Medically reviewed by Katelyn Hagerty, FNP
Written by Our Editorial Team
Last updated 4/30/2021
Any loss of hair can be scary, but losing it all can feel like a nightmare.
Alopecia totalis involves the total loss of scalp hair. It’s a rare condition without a whole lot of solid research to understand its origins and potential cures.
For men suffering from hair loss they suspect to be alopecia totalis, it’s helpful to understand how to identify and potentially treat it.
Learning about your hair loss can be empowering, but seeking medical help for it is the best way to know for certain what’s causing the loss of hair and how best to approach remedying it.
Alopecia totalis is a form of alopecia areata, which is one of several types of hair loss. Where alopecia areata results in bald patches on the scalp, alopecia totalis, also referred to as AT, results in total hair loss.
Sometimes people with alopecia totalis start the balding process by losing patches of hair, while other times the hair loss happens so rapidly that patches aren’t seen.
One estimate suggests the most common situation seen when an alopecia totalis patient first presents to a doctor is five or more patches, or what’s known as multifocal alopecia areata.
Unlike with alopecia universalis, where hair loss includes the entire body, people with alopecia totalis generally maintain hair at their eyebrows, eyelashes, pubic area, and elsewhere across the body.
Alopecia totalis is considered a rare disease. In fact, there is a two percent lifetime risk of you developing alopecia areata, and alopecia totalis is even less common — it affects 0.03 percent of the population.
It isn’t entirely clear what causes alopecia totalis. However, it’s believed to have an autoimmune connection, where your body’s own immune system attacks the hair follicles as if they are an invader (such as a virus).
In fact, immune cells known as NKG2D+ T cells (a type of T cells) gather around the hair follicles in alopecia areata, attack them, and stop them from producing more hair.
There may be a genetic component to alopecia totalis, too.
Approximately 20 percent of people with alopecia totalis have a family member with alopecia. And, in twin studies, identical twins with alopecia totalis report their twin also having the disease 50 percent of the time.
The immune response that causes alopecia totalis may come on spontaneously, or can be triggered by an environmental event such as a virus.
Hair loss is the primary symptom of AT, and as said before, it may begin as patchy hair loss that ultimately spreads across the scalp.
Some patients don’t seek a doctor’s help until they’re completely bald. But as alopecia totalis only affects the scalp, they still have their eyebrows, eyelashes, and other body hair.
Follicles are still visible in people with alopecia totalis, unlike in scarring alopecia, which is another form of hair loss.
Near the bald spots, what is known as exclamation hairs may be present. These hairs are thicker at the base and thin towards the ends.
Another sign of alopecia totalis is nail pitting. Nail involvement is seen in an estimated 20 percent of alopecia totalis cases, and may include pitting, brittle nails, trachyonychia or ridging, and onycholysis or the separation of the nails from the nail bed.
There is no one single slam-dunk alopecia totalis cure. But there are some treatment approaches that may help.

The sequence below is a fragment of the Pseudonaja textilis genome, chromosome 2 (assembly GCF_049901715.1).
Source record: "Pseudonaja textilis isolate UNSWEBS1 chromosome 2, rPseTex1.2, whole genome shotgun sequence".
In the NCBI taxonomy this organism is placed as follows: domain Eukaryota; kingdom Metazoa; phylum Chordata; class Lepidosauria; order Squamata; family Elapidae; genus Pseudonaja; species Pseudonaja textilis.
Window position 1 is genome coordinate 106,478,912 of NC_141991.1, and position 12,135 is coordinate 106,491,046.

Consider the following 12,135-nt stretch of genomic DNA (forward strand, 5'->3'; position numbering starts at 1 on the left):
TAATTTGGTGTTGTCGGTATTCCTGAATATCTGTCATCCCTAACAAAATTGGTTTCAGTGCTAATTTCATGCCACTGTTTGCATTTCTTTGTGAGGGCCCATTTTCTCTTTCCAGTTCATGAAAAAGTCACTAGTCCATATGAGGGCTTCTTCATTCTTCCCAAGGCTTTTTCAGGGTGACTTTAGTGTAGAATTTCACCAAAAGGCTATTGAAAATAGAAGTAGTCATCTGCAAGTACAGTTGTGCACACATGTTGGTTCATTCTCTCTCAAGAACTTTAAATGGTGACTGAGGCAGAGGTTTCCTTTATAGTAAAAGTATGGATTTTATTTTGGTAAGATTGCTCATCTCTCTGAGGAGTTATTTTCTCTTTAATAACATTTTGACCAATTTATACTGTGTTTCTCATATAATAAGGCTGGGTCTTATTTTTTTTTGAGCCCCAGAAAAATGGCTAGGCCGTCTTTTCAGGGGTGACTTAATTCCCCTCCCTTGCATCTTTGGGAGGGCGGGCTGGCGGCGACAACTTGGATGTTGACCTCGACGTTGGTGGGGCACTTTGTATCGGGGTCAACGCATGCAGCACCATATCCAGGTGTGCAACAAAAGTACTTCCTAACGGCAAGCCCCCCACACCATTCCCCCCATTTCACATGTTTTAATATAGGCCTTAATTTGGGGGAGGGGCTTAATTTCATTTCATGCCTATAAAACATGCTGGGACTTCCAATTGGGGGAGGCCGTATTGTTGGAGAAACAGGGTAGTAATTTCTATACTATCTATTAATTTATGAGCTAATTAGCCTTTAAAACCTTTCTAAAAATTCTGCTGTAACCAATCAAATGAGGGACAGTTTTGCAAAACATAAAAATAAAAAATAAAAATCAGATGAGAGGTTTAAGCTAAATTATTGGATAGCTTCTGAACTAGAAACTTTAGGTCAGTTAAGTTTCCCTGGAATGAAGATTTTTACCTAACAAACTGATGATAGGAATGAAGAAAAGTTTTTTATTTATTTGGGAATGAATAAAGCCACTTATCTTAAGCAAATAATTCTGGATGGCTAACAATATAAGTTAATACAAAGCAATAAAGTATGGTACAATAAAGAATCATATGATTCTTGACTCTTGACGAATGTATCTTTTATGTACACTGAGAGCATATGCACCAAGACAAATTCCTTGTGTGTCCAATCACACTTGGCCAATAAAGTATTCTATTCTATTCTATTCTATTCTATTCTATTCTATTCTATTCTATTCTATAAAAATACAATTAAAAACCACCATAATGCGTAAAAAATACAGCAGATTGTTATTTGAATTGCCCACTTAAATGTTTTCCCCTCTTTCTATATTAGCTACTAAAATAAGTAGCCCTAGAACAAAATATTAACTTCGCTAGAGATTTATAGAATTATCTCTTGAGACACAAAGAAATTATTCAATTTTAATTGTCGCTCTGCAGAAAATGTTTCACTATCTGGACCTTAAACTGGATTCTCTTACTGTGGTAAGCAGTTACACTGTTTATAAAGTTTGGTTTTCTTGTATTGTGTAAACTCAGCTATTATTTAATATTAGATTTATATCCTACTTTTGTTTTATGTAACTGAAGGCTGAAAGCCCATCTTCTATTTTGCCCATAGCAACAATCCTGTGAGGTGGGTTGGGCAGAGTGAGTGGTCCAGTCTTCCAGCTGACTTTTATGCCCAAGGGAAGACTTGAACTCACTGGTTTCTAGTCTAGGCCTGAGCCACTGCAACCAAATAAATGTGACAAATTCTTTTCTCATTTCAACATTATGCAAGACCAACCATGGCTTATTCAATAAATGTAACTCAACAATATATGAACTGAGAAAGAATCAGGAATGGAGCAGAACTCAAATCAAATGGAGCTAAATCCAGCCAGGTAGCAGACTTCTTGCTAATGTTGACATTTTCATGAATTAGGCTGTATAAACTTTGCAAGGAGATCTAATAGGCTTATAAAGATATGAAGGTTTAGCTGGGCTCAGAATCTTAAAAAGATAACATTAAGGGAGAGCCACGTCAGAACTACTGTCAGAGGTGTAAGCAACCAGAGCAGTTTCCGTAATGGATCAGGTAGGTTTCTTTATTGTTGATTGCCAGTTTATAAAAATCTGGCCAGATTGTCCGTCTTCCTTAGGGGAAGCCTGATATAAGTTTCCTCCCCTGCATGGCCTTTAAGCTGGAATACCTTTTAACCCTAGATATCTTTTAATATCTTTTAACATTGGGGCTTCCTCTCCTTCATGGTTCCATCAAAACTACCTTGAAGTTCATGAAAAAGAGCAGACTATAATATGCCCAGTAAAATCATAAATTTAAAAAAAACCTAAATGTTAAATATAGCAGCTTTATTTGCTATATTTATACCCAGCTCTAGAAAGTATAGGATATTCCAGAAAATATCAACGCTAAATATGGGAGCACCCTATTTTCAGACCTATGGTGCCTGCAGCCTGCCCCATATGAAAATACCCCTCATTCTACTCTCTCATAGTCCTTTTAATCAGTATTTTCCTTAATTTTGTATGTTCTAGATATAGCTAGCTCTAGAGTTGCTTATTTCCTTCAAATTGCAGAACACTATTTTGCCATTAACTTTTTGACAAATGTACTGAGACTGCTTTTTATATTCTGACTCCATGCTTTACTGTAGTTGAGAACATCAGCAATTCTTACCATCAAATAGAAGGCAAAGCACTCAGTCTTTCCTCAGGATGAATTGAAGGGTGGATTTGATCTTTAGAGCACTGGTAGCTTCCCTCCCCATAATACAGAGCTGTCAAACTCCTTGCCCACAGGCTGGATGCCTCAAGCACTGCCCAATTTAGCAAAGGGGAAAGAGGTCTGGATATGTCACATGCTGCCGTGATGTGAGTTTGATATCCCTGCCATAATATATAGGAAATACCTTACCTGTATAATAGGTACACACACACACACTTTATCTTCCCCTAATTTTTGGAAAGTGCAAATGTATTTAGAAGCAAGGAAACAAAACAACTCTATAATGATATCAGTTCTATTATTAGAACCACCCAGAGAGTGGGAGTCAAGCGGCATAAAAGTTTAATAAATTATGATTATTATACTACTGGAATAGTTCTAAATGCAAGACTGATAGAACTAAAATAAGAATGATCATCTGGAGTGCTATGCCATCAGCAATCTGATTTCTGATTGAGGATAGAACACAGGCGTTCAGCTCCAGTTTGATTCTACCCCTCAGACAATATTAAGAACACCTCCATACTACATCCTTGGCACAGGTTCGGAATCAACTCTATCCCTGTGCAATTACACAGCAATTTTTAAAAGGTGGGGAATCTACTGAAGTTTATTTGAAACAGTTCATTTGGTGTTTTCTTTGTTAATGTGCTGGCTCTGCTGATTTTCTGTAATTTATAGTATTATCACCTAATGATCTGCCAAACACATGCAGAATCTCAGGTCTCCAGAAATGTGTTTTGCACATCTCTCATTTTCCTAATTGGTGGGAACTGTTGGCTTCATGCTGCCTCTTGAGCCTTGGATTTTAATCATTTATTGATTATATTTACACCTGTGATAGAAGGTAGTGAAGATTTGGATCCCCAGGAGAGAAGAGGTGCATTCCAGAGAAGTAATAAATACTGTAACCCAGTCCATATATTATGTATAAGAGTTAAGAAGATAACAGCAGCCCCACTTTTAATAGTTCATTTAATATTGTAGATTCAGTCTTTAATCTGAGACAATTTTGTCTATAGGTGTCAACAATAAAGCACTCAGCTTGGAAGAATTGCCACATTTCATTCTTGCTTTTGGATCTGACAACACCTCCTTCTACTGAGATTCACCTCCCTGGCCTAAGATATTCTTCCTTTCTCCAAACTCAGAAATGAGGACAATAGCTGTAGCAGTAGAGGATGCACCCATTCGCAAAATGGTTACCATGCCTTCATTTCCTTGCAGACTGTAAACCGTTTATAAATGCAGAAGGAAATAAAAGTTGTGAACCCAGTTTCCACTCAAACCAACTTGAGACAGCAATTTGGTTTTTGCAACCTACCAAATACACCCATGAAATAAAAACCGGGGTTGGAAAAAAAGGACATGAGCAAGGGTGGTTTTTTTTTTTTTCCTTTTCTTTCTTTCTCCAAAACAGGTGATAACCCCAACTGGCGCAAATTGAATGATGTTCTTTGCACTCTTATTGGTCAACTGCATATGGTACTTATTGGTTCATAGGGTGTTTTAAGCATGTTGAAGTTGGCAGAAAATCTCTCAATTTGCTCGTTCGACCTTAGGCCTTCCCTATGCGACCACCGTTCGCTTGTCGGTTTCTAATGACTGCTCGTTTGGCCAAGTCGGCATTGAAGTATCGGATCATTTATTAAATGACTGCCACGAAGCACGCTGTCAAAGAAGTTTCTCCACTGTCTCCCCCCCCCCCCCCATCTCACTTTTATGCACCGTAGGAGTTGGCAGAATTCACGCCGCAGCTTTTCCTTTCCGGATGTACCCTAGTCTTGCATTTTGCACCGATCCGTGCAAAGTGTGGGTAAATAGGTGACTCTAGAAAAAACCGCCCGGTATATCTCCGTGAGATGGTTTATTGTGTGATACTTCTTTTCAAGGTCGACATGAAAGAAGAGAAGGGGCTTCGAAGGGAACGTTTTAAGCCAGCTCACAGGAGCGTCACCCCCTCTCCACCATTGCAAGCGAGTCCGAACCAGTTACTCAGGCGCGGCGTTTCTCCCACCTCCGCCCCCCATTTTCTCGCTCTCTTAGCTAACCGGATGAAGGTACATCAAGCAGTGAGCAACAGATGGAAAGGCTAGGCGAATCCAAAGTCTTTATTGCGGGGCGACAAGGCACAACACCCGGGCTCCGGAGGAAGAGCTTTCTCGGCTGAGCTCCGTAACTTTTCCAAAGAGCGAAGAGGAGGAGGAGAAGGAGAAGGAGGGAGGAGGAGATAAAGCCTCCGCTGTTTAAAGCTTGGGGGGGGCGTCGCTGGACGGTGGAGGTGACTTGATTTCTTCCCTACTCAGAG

A healthcare professional can help you determine the best course of treatment to pursue, with the knowledge that you may need to try a few things before you find what works.
Rarely — less than 10 percent of the time — people experience spontaneous recovery from alopecia totalis. In fact, only 8.5 percent of cases experience long-term recovery at all.
Because long-term recovery occurs in less than 10 percent, realistic expectations are important.
A 2008 review in the journal Cochrane Database of Systemic Reviews found no significantly beneficial treatment for alopecia areata or alopecia totalis. The review was edited in 2020, and the editors found “no change” to add to the conclusions.
Seventeen trials involving 540 participants were included in the review, which looked at topical and oral treatments, including corticosteroids, photodynamic therapy, and minoxidil, among other things. The researchers concluded there were no treatments that showed a significant benefit when compared to a placebo.
Though recovery from alopecia totalis is uncommon, your healthcare provider may suggest trying some of the following treatments: topical immunotherapy, immunosuppressive agents, systemic steroids, adn phototherapy.
Generally, topical steroids are the first line of treatment against alopecia totalis. Topical immunotherapy is an early treatment approach, too, but may result in itching and irritation. Systemic steroids, taken orally or by injection, may also be used to stimulate hair growth.
If none of the above are effective, your healthcare provider may suggest immunosuppressive agents or janus kinase (JAK) inhibitors.
JAK inhibitors are a fairly new form of treatment being researched for their use in alopecia areata, and include medications such as tofacitinib, ruxolitinib, and baricitinib.
Again, the outlook is often bleak for patients with AT — 23 percent do not respond at all to any therapy.
Whether you’re waiting to find out if your prescribed treatment works, or if you’ve pursued all possible approaches, a wig or hair replacement system may provide some comfort.
Alopecia totalis is a rare form of alopecia areata, hair loss that is believed to be an autoimmune condition. It causes you to lose all of the hair on your scalp.
There are various treatment approaches that can be pursued by you and your healthcare provider, but AT may not be treatable in many cases.
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